first_img View post tag: work View post tag: Helicopter Training & Education May 5, 2014 View post tag: News by topic Share this article View post tag: Naval View post tag: Area View post tag: East View post tag: Middle Back to overview,Home naval-today Seahawk Helicopter, HMAS Darwin Work Together in Middle East Area of Operations center_img View post tag: Seahawk Embarked in Darwin is an S-70B-2 Seahawk helicopter with a helicopter crew (known as a Flight) consisting of 16 personnel; six aircrew and 10 maintenance personnel, with most of the Flight living in the Nowra region.The members of the Flight have been working together since February 2013, undergoing readiness training prior to joining Darwin. The Flight joined Darwin in June last year to assimilate with the ship’s company and to conduct further training prior to starting their deployment at the start of this year. The embarked Flight’s main role is to extend the sensory capabilities of Darwin in detecting narcotics trafficking and piracy, usually conducted by small vessels. To enable early detection of these vessels, the helicopter conducts two flights a day. “Though we are away from families and friends for a long period, we know the role the Flight plays in Darwin’s mission is vital,” said the ship’s Flight Commander, Lieutenant Commander Chris Smith.Commanding Officer of Darwin, Commander Terence Morrison believes the role of the helicopter on this operation cannot be underestimated.“Without organic aviation, Darwin would be severely limited in her capacity to detect and track vessels that are key to success in our mission,” Commander Morrison said.“The dedication and professionalism exhibited by Flight 1 is excellent and has consistently delivered a safe and effective aviation platform throughout our deployment”The six member aircrew consists of four pilots and two aircrewman. The role of the aircrewman, also known as a Sensory Operator (SENSO), is to operate radars, acoustic systems and cameras and is also responsible for the weapons onboard the helicopter; being a 50 calibre machine gun or a general purpose machine gun. To be a SENSO, nine months of intensive aircrew training is undertaken, followed by the Sensory Operator course, which covers varying aircraft types and takes up to 18 months to complete.Though away from their families and friends, care packages and emails sent to Darwin make the absences a little easier to handle. Darwin regularly updates the families via its Facebook site, with information such as charity fundraising activities, brief profiles on ship’s personnel and short messages to loved ones.Darwin is assigned to the Combined Maritime Forces (CMF) to conduct maritime security operations in the Arabian Gulf, Arabian Sea, Red Sea, Gulf of Aden, Gulf of Oman and Indian OceanThe CMF is working to defeat terrorism, prevent piracy, reduce illegal trafficking, and to promote the maritime environment as a safe place for mariners with legitimate business.Darwin is the 57th Royal Australian Navy ship to conduct a rotation of the Middle East Area of Operations since the first Gulf War in 1990. This is the 33rd ship to deploy in support of Operation SLIPPER duties. Operation SLIPPER is the Australian Defence Force Contribution to the international campaign against terrorism, counter smuggling and counter piracy in the Gulf of Aden, and enhancing regional maritime strategy.[mappress]Press Release, May 5, 2014; Image: Australian Navy View post tag: Darwin The men and women of HMAS Darwin are currently working hard conducting operations as part of Australia’s contribution to maritime security, counter-terrorism and counter-piracy operations in the Middle East Area of Operations. View post tag: Operations Seahawk Helicopter, HMAS Darwin Work Together in Middle East Area of Operations View post tag: together View post tag: HMAS View post tag: Navylast_img read more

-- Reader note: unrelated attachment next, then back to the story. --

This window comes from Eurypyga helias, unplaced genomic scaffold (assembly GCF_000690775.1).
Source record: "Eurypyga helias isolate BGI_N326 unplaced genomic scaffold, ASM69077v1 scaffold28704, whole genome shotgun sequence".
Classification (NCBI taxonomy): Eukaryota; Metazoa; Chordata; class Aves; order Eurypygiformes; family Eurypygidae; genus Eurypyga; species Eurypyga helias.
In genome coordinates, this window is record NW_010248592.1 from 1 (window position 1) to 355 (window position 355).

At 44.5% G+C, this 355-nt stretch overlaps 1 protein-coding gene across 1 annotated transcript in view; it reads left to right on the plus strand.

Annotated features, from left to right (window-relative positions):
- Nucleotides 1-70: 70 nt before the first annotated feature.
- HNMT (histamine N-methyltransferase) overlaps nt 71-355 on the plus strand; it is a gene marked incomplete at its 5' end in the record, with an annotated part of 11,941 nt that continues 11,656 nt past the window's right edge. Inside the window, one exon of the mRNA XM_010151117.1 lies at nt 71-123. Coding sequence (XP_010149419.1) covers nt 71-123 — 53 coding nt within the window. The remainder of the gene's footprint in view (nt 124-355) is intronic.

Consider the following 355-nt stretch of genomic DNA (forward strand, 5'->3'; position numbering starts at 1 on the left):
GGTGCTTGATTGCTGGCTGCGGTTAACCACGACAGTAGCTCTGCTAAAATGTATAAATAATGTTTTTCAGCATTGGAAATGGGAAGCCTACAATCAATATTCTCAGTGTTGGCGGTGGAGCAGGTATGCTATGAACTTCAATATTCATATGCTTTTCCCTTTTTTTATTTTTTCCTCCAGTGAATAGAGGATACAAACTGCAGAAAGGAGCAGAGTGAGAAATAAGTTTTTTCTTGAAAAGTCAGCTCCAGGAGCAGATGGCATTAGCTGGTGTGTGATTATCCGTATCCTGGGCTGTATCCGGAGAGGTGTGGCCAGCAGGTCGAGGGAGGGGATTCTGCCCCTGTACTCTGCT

HMS Northumberland to Mark Battle of Waterloo Anniversary